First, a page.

What governments can do to promote infrastructure investment

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Although the urgent need to upgrade infrastructure is a challenge shared across the G20, potential solutions lie in wait, says EY’s Bill Banks.

The OECD has projected that by 2030 port container traffic and air freight traffic will more than triple while air passenger demand will double. Such demands add up to a need for US$60–US$70 trillion of infrastructure investment by 2030, but a gap of US$15–US$25 trillion is projected. So what can G20 policymakers do?

Sound foundations required

Of course, governments have a pivotal role to play in closing the gap, but the scale of the challenge is such that they have little option but to work with international donor organizations such as the World Bank. Certainly, there is little — if any — reluctance from the private sector to increase its involvement. On the contrary, the business community is increasingly willing to invest, collaborate with policymakers and explain the benefits of improved infrastructure to the public. Unfortunately, it’s not proving straightforward.

One of the primary barriers to increasing private infrastructure investment has been the small number of properly assessed investment-ready projects. This isn’t due to one single factor but rather a range of different issues.

Although robust economic scrutiny is critical to the success of any infrastructure project, there is too often inadequate project selection and prioritization, which is frequently driven by political considerations rather than a sound cost-benefit assessment that would reassure policymakers that their investments will deliver maximum impact. We also found there to be weak project preparation and execution capabilities, including inadequate funding arrangements, inappropriate risk allocation and inefficient procurement policy and procedures.

Steps to success

To facilitate a larger and more effective role for the private sector in infrastructure provision, countries need to find better ways of engaging business resources, increase the number of bankable projects, and substantially improve the investment environment. In most cases, governments need to commit to market-based infrastructure policy frameworks that promote efficient investment, safeguard users’ long-term interests, and enable private ownership and management of infrastructure where appropriate.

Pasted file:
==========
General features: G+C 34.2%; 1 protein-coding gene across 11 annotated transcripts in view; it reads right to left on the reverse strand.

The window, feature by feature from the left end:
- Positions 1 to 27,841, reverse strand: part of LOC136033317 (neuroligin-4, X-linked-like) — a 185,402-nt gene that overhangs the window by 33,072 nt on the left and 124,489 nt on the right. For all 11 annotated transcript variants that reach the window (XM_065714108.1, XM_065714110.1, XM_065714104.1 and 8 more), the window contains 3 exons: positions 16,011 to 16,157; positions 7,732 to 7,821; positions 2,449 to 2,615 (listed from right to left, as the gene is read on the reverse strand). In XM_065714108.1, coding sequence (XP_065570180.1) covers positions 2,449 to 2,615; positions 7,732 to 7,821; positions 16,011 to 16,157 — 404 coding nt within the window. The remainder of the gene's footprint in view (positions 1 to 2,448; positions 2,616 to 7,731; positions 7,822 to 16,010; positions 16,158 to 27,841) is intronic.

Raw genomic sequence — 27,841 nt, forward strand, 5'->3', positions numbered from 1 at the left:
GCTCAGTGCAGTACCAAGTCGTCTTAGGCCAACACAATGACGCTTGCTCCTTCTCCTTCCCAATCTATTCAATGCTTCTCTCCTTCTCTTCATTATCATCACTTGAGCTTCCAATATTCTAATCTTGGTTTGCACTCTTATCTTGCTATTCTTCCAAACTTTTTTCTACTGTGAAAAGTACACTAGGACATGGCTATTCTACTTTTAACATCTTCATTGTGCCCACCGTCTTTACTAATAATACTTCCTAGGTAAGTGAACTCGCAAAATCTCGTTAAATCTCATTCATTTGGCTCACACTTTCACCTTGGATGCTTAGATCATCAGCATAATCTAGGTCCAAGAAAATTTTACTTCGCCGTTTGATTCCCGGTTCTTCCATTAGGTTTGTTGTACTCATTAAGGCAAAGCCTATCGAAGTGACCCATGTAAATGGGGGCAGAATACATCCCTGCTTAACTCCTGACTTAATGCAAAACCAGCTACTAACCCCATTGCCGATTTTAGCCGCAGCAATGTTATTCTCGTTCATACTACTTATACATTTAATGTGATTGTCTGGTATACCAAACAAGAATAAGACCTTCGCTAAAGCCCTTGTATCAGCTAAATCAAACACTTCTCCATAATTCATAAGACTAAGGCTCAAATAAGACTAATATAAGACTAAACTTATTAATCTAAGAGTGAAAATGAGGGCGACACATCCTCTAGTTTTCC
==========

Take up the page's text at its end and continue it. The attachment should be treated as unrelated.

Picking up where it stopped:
The Infrastructure  and Investment taskforce recommended six practical steps that G20 nations should take to promote more investment in infrastructure.

1 Reaffirm the critical importance of infrastructure — and private investment in infrastructure — in their national growth plans, and set specific infrastructure investment targets to 2019.

2 Establish, publish and deliver credible national infrastructure pipelines that have been rigorously assessed and prioritized by independent national infrastructure authorities.

3 Establish a Global Infrastructure Hub with a mandate to collect and disseminate leading practice, and collaborate with key stakeholder organizations to increase the pipeline of bankable, investment-ready infrastructure projects.

4 Implement infrastructure procurement and approvals processes that are transparent, consistent with global leading practices, and include a commitment to specific time limits for regulatory and environmental approvals.

5 Work toward greater promotion and protection of cross-border capital flows, especially FDI.

6 Increase the availability of long-term financing for investment, including for infrastructure, by removing unnecessary disincentives for long-term investment.

Read our article: Brick by brick